Atmospheric-controlled induction-heating fine particle peening (AIH-FPP) treatment was performed for titanium alloy to fabricate Ti-Al intermetallic compounds through the transfer and diffusion of shot particle element. High-speed steel particles and aluminum particles were mechanically milled, and high-speed steel particles coated with thin aluminum layers were created. The created particles were used as shot particles for AIH-FPP treatment. Al transferred layers were created on the surface of titanium alloy by AIH-FPP treatment. Heating to a high temperature after peening created Ti-Al intermetallic compounds with high hardness because the Al transferred to the treated surface during peening was diffused into the titanium alloy.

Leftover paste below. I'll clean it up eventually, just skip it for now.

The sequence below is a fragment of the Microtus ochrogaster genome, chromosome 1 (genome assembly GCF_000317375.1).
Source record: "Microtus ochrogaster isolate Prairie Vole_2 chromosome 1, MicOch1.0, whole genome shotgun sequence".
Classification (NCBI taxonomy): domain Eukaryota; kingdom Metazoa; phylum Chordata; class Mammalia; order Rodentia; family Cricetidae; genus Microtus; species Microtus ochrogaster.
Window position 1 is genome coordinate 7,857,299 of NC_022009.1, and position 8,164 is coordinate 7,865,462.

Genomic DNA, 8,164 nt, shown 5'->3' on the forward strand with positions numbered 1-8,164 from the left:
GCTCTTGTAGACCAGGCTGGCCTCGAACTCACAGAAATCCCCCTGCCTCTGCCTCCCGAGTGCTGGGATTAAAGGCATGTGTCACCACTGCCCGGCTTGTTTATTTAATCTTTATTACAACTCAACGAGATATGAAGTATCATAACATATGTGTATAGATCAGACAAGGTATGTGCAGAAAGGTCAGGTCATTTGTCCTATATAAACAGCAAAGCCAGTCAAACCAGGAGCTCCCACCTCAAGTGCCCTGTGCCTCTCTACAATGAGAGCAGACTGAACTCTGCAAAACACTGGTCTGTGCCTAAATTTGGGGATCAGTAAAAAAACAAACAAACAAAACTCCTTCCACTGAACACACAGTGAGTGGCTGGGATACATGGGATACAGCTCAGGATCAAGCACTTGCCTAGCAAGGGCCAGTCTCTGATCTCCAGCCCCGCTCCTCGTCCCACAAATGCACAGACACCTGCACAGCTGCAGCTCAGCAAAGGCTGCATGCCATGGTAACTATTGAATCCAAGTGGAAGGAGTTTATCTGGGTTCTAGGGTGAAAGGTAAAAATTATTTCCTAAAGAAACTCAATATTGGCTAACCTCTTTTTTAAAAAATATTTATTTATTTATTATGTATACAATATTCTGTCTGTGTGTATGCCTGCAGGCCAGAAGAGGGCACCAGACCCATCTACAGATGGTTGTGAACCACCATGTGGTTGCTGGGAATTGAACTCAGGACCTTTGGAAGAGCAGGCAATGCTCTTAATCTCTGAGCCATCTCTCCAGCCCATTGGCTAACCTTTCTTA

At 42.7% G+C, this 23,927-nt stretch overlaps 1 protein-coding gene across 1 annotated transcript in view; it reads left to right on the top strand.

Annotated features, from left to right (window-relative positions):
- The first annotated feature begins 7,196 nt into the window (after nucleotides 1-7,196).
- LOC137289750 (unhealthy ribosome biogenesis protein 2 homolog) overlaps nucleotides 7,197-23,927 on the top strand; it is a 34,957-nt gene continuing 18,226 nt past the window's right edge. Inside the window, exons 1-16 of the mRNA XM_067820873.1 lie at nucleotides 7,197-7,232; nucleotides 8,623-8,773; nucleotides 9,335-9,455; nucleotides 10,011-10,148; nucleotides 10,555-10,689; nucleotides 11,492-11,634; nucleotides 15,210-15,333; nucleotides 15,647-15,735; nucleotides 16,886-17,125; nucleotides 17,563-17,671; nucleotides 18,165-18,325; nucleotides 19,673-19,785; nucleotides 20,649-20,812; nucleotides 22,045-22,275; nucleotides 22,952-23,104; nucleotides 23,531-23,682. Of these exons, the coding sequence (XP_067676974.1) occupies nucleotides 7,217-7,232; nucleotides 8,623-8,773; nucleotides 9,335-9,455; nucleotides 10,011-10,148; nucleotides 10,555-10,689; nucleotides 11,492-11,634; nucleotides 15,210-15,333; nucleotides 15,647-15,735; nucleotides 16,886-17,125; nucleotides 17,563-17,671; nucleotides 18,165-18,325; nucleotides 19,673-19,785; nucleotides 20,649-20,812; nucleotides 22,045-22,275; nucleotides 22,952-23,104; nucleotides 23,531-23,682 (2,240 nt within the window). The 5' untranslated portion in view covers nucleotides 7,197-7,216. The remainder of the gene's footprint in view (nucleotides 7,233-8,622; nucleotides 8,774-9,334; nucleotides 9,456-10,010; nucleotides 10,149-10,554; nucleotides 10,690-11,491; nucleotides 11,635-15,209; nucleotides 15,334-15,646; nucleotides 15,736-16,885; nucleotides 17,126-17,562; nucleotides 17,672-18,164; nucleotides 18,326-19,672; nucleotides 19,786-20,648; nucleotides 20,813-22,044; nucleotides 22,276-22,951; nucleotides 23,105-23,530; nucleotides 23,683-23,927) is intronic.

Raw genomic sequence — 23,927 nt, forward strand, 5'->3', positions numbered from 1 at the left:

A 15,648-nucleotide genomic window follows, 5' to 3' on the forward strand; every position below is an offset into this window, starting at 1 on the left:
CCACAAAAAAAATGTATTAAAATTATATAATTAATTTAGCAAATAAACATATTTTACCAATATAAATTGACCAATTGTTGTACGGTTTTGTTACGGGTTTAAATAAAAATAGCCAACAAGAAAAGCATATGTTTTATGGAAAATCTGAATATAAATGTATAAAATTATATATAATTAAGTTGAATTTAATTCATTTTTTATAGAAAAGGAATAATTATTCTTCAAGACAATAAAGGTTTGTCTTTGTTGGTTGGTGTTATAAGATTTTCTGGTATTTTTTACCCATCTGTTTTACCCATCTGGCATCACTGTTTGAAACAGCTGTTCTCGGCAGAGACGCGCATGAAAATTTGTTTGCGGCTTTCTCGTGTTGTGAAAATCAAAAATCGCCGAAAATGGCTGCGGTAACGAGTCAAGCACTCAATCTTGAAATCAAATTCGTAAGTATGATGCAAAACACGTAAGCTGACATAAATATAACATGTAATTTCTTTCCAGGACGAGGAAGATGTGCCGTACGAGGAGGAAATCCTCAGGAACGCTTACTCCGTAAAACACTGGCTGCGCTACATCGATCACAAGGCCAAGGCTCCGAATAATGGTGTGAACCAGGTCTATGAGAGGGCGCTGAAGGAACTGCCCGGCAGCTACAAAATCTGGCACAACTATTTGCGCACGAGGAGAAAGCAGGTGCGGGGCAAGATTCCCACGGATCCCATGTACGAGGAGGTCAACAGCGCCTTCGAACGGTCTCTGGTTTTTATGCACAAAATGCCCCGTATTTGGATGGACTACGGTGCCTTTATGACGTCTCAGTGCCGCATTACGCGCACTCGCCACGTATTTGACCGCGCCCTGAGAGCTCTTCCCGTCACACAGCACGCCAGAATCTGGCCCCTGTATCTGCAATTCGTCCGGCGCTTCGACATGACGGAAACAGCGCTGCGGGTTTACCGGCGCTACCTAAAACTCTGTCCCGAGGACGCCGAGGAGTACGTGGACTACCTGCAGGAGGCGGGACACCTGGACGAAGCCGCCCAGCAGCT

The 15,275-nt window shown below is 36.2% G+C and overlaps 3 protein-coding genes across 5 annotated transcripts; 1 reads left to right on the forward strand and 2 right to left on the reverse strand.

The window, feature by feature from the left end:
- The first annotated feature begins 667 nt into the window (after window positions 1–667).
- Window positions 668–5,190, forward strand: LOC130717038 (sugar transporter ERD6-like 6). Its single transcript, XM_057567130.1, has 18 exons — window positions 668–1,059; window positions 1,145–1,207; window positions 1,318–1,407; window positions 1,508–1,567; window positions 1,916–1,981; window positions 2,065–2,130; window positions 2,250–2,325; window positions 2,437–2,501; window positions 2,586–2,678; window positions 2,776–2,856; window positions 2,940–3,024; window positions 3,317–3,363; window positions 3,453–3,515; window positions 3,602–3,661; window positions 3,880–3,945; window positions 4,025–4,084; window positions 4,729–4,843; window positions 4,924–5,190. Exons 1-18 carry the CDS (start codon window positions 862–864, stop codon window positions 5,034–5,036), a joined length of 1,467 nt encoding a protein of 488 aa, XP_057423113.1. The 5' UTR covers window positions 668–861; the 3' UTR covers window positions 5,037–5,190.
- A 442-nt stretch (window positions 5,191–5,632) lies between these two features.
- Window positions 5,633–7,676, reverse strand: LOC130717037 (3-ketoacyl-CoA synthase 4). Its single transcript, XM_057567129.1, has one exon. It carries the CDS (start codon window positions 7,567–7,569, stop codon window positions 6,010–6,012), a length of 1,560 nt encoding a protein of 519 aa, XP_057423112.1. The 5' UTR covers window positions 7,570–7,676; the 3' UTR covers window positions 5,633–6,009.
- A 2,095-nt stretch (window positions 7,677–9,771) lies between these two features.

This study was performed to find a method to reduce the consumption of expensive diamond abrasive grains in polishing glass substrates, and to mix low-hardness abrasives with diamond abrasives to reduce costs and achieve early improvement of surface roughness. The effects of the size of the GC abrasives (approximately 127 μm, 75 μm, and 13 μm), abrasive concentration, and types of abrasives (WA and B4C) were clarified for low-hardness abrasives. The abrasive grains were fluorescently stained with rhodamine B to determine their behavior on the polished surface in-situ. The results indicated improved surface roughness by using two types of mixed abrasive grains. In addition, the large-grain GC abrasives moved or were shown to be trapped in the gaps of the fibers of the natural silk polishing pad used for polishing. On the other hand, diamond grains with an average grain size of 1.0 μm moved between the natural silk polishing pad and the glass substrate regardless of the fiber orientation.